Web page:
It ended up taking me quite a while to get into. I never finished it when I was at uni. I did read The Hobbit. But one year, when I was going to Sorrento for a few days during the end of year holidays I took the first volume with me. I was exhausted after a long, long year at school - trust me on this, teachers who have to spend the year dealing with the dramas and emotions of other people's children need their break! I just wanted to lie on the beach and read. I didn't even want to try out any of the Sorrento tourist things that the hostel owner was trying to tell me about for the benefit of a tourist guide journalist who was listening.
So I took my copy of Fellowship Of The Ring to the beach to read... and was swept away, if not literally(though I might have been if I had kept reading while the tide was coming in).
So, there's this hobbit, right, who discovers that the ring his uncle Bilbo has left him before heading off to an Elven artist colony is the one belonging to the ultimate Dark Lord. He has been searching for it for centuries and somehow his minions now know who has it. The hobbit has to run.
And thus began an adventure that made me excited, afraid for my lovely hobbit and his friends, laugh, cry, love... This time, I ended up reading all three volumes, including the Appendices which told you more about what was happening, what had happened before, how it all ended for various characters, explained the languages in the novel. LOTR became my comfort reading. I start a new chapter and think, "Oh, good, this is where they meet Aragorn!" I've bought some of the History Of Middle-Earth volumes and read those cover to cover too.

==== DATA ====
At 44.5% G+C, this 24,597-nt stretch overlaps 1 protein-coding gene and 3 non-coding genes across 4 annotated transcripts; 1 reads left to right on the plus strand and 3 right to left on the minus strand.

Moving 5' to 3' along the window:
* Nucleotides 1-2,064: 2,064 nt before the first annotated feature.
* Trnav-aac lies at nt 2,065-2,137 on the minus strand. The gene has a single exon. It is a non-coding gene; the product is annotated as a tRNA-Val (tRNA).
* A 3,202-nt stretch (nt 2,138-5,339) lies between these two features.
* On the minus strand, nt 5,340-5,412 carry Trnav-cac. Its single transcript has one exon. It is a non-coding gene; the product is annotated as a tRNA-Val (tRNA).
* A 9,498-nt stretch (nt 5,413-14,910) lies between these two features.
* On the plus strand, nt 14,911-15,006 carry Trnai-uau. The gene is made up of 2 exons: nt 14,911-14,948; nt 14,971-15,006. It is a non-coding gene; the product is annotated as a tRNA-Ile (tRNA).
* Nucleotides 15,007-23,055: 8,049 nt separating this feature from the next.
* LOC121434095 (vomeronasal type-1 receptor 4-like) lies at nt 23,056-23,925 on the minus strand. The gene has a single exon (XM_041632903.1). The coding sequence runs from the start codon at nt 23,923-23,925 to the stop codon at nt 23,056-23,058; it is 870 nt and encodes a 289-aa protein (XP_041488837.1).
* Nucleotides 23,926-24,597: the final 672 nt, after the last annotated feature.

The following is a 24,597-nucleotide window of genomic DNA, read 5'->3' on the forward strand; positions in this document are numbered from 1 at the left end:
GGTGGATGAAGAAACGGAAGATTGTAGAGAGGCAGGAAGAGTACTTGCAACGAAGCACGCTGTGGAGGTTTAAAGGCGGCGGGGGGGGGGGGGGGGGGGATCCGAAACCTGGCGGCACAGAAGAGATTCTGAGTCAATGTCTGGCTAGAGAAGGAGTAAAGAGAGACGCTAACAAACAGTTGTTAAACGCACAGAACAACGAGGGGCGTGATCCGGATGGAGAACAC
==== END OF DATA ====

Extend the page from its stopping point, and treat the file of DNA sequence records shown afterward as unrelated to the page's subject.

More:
I loved the characters, I loved that even ordinary people who love peace and quiet and home and their gardens can be heroes.
There weren't many female characters in it, but they were formidable, whether a Saxon-like shield maiden or the unpleasant old lady hobbit who stands up to the invader's bullies, is imprisoned and suddenly finds herself a village heroine after a lifetime of nobody liking her.
I thought the world-building was amazing. If you were dropped into this universe, you could quite comfortably settle in to any of the places described except maybe Mordor, and that would be fine if you were happy to be an Orc. I mean that you could find your way around and if you mixed with Elves, Tolkien has even made it possible for you to speak the language. Few writers can do that kind of immersive world building. I know I can't.
The Hobbit is a delight I can read and reread even now. My nephew Max is a big hulking(nerdy!) teenager now, but when he was much younger, his father was reading it to him at bed time. Not that he couldn't have read and enjoyed it himself, but there's something comforting about being read to. And one day we were out together and sitting in the park by the Shrine. He mentioned it was his bed time reading and I had a copy in my bag and there I was, on a bright Melbourne summer day reading him the chapter he was on, "Riddles In The Dark". (He doesn't hang out with me these days, alas, but even he asked if we could go to the final Hobbit movie together)
I now have an enhanced copy in ebook, which has a lot of extras, including Tolkien singing some of the songs. That's one thing print books can't do.
I know there are books out there with cover blurb comparing them to Tolkien, but sorry! There's nothing like Tolkien and anything that tries is bound to fail. It's why I prefer my adventures to be set in space these days, or in real historical settings.
What do you think?
By: Sue Bursztynski,